Operators of existing wind power plants in California would
conceivably also be damaged by low-cost out-of-state competition.
However, AWEA proposes to address the problem with the Renewables
Portfolio Standard (RPS), under which electricity suppliers would
be required to obtain a certain minimum percentage of their power
from renewable resources.
7 MAJOR UTILITIES CALL FOR
FEDERAL DEREGULATION NOW
Seven major investor-owned electric utilities said June 18
that they have formed the "Partnership for Customer Choice"
(PCC), which will push for federal legislation to enact full
retail access by the end of the year 2000.
Members of the coalition include Allegheny Power, Cinergy,
PacifiCorp, Pennsylvania Power & Light, UtiliCorp United,
Wisconsin Energy Corp., and Wisconsin Power & Light. The
coalition's "Statement of Common Principles" is as follows:
PUBLIC INTEREST GROUPS ISSUE
STATEMENT ON RESTRUCTURING
- "The right to choose an electric supplier must be extended
to all retail customers as expeditiously as possible. States
should be required to enact and implement their own laws and
regulations to ensure all customers have the power to choose
their electric supplier no later than the end of calendar
- "As customer choice must be guaranteed, so must customer
protections. States should retain authority to regulate
local distribution of electric energy including establishing
rates for distribution functions and ensuring reliability,
subject to a federal standard of nondiscriminatory open
access for all customers and power suppliers.
- "Transmission systems must be operated to enhance, rather
than impede, market efficiency. Recognizing the benefits of
regional coordination and larger geographic markets, the
companies support the development of independent system
operators or comparable mechanisms.
- "There are appropriate roles for federal and state
government in addressing the collection of costs that a
utility may not recover in competitive wholesale or retail
markets for electricity. Methods developed by governmental
bodies to ensure recovery of such costs must not be
implemented in a manner that unduly impedes the transition
A coalition of national and state public interest groups
called June 19 for making environmental and consumer protection
top priorities in any efforts to introduce competition in the
electric utility sector.
The coalition released POWER FOR THE PEOPLE, a blueprint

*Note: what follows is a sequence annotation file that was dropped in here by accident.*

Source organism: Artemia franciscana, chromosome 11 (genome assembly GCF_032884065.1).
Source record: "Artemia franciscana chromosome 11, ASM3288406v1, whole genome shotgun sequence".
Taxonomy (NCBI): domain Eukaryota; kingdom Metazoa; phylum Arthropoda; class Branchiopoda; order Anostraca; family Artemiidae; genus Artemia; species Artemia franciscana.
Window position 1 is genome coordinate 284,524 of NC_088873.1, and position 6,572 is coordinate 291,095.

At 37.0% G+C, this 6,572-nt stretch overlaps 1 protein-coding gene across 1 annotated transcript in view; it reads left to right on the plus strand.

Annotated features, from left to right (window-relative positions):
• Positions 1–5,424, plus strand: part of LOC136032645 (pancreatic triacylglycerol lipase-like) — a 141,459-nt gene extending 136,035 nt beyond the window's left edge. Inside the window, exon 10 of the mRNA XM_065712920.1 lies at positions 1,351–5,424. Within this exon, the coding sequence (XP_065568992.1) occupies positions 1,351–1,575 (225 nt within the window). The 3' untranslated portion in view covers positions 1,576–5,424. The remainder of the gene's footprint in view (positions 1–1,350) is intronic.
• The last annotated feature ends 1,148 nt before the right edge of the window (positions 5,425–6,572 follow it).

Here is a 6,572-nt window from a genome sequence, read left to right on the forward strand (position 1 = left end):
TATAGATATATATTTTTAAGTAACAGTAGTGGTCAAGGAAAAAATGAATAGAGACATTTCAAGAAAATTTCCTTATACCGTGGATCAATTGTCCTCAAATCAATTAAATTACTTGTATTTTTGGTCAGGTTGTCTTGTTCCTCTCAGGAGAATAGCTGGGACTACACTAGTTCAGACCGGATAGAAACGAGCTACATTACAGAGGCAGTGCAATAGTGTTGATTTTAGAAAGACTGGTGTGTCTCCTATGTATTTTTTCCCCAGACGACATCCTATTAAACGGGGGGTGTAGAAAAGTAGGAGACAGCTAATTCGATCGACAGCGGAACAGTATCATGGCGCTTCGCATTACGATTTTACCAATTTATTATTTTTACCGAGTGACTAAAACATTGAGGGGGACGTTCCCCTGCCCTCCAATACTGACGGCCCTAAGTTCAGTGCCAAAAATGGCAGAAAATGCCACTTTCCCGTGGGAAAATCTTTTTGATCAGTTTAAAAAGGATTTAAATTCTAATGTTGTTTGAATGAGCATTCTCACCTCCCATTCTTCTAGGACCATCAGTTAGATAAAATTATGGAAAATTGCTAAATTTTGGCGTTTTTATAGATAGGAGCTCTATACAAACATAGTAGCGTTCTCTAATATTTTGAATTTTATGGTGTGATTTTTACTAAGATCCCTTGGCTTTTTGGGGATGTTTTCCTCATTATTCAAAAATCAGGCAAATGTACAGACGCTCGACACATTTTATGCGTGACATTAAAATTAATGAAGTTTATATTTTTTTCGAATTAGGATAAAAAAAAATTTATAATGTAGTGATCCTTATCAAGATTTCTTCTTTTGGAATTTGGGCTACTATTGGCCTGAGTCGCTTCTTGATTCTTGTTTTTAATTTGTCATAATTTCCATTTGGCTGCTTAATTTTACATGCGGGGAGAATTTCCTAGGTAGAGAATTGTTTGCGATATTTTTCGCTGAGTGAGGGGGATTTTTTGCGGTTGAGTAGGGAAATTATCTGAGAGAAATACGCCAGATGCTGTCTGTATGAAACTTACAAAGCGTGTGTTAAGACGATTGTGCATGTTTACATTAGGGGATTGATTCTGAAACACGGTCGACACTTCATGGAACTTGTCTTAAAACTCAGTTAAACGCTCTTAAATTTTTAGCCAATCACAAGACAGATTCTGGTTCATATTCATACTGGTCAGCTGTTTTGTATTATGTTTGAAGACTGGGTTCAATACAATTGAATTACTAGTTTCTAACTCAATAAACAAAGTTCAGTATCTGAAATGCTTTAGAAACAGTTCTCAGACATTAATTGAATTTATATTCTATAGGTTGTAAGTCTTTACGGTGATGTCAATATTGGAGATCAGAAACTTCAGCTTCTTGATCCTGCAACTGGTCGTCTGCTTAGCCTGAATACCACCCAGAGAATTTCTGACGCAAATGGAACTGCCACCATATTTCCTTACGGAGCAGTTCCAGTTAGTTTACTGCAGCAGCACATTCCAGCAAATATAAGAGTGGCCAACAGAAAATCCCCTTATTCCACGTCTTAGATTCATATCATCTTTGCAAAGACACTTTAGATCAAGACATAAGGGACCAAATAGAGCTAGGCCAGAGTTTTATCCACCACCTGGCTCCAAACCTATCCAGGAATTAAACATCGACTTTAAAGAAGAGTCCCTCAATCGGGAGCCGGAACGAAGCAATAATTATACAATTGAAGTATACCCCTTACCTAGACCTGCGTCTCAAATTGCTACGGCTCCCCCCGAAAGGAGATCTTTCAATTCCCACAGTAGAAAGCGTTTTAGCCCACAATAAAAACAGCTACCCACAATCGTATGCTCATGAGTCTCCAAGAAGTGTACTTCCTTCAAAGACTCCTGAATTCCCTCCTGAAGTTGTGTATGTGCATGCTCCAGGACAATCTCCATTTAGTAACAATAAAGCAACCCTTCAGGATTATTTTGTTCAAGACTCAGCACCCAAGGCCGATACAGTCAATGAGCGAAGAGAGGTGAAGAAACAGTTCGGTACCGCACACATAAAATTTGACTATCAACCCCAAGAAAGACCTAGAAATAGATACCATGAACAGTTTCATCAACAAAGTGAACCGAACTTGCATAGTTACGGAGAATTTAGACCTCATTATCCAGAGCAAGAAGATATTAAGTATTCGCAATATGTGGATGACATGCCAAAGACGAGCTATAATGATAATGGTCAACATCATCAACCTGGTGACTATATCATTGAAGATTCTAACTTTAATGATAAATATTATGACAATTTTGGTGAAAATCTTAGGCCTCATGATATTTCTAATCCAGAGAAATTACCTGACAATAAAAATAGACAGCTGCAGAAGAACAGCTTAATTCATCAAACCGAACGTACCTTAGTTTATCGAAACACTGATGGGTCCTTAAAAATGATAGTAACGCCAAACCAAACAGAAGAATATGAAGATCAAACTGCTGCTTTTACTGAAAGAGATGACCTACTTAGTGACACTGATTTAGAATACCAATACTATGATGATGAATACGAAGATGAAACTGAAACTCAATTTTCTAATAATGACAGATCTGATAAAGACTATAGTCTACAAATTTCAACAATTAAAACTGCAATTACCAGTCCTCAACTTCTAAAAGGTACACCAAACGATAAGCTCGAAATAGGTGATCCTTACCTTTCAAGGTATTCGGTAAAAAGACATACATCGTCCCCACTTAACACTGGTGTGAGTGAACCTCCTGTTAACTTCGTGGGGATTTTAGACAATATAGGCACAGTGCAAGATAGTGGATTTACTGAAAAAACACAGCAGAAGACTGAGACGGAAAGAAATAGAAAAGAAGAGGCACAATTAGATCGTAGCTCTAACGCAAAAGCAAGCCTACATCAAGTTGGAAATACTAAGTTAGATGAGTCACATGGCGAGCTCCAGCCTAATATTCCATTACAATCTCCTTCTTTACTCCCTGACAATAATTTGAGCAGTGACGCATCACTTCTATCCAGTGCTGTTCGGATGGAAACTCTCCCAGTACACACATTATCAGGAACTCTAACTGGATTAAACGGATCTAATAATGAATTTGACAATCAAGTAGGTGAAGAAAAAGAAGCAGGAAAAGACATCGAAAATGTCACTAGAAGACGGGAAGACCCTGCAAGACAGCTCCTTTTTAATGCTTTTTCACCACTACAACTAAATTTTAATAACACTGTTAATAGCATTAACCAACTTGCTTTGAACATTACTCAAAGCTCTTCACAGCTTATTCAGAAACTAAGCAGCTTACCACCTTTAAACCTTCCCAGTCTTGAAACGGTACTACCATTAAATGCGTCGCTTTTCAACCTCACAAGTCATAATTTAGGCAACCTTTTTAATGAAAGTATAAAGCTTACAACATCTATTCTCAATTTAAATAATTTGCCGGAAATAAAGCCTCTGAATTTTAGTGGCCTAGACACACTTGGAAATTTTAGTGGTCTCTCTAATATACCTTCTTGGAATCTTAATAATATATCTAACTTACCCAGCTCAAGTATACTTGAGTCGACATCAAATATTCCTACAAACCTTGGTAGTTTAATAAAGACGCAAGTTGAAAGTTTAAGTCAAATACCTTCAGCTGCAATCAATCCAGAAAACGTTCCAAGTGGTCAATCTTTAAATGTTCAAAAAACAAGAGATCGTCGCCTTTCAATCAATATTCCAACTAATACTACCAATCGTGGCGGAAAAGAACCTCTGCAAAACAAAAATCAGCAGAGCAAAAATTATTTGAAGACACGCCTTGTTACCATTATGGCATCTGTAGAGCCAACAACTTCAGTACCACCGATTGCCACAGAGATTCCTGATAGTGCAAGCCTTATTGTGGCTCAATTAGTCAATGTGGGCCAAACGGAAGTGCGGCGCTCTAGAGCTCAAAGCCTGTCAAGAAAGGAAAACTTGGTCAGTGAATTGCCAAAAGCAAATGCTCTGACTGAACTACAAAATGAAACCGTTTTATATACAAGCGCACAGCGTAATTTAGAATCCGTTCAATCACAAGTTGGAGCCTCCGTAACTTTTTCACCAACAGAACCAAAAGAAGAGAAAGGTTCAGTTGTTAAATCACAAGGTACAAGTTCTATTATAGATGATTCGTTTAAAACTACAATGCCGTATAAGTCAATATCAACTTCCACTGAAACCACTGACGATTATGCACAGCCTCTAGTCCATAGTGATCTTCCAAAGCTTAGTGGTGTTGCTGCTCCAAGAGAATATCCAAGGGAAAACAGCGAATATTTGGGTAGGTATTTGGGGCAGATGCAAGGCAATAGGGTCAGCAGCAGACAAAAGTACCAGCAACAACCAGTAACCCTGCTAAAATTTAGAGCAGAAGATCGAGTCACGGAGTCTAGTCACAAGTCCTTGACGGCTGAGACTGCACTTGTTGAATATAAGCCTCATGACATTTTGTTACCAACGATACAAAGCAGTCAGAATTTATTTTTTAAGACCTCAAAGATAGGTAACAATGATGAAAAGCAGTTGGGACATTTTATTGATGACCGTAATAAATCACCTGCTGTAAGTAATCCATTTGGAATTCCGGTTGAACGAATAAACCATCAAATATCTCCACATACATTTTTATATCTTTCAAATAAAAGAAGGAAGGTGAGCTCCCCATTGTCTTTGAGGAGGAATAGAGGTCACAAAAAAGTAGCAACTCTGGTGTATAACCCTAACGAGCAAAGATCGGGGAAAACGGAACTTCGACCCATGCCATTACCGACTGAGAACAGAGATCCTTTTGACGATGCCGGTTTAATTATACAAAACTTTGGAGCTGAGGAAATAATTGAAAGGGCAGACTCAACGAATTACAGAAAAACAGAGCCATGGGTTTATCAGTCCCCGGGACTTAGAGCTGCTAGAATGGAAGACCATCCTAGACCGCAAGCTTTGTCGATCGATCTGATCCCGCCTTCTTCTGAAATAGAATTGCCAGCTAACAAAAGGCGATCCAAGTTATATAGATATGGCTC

outlining what it called "a comprehensive set of policies
designed to protect consumers from higher bills, promote energy
efficiency and renewable energy programs, guarantee service for
low-income and rural customers and ensure that utilities do not
receive full recovery of costs associated with uneconomical
The document "represents a road map for moving towards a
competitive market that will benefit consumers and the
environment without bailing out utilities or abandoning strong
commitments to energy efficiency, renewable energy and low-income
consumers," said Matthew Freedman, Energy Policy Analyst for
Public Citizen's Critical Mass Energy Project.
Policies to develop cleaner energy sources are addressed in
the blueprint, which calls for all electricity sellers to support
a minimum portfolio of renewable energy resources at levels
higher than exist today. "States must make renewable energy
development a priority because of its substantial environmental
and long-term economic benefits. These benefits are likely to be
tossed aside if policymakers focus on short-term costs and ignore
the consequences of emissions from fossil and nuclear plants,"
said Wenona Hauter, Environmental Program Director for Citizen
Action. The move to competition has already frozen many utility
commitments to new renewable resource development and threatens
to result in the loss of existing solar, wind, biomass and
geothermal projects across the country.
POWER FOR THE PEOPLE also contains a number of other
strongly pro-renewables provisions, including:
Copies of POWER FOR THE PEOPLE can be obtained from Public
Citizen, phone (202) 833-3000, at a price of $20.
- A requirement that electricity from renewable energy sources
be dispatched on an "as-available" basis. Some current
plans for the operation of transmission systems would
require power plants to offer electricity for sale a day or
more in advance, which would create a serious obstacle for
intermittent resources like wind.
- A requirement that a "renewables project finance fund" be
established to make low-cost capital available for renewable
project developers: "This revolving fund could be
established through a state bond issue and would be
accessible to new renewable projects that sell at least 50%
of their electricity to consumers within the state."
Other issues covered in the blueprint include:
- A requirement that utilities legally separate their business
units and divest all generating plants. States are also
encouraged to take control of the transmission system and
operate it themselves or under the auspices of an
independent, non-profit agency.
- Creation of an independent energy agency to administer and
oversee energy efficiency, low-income, universal service and
research and development programs.
- Implementation of a system benefits charge and universal
service charge to support energy efficiency, research and
development, low-income, bill assistance and rural consumer
- A requirement that old fossil fuel plants meet the same
emissions standards applied to new plants in order to
compete in new electricity markets.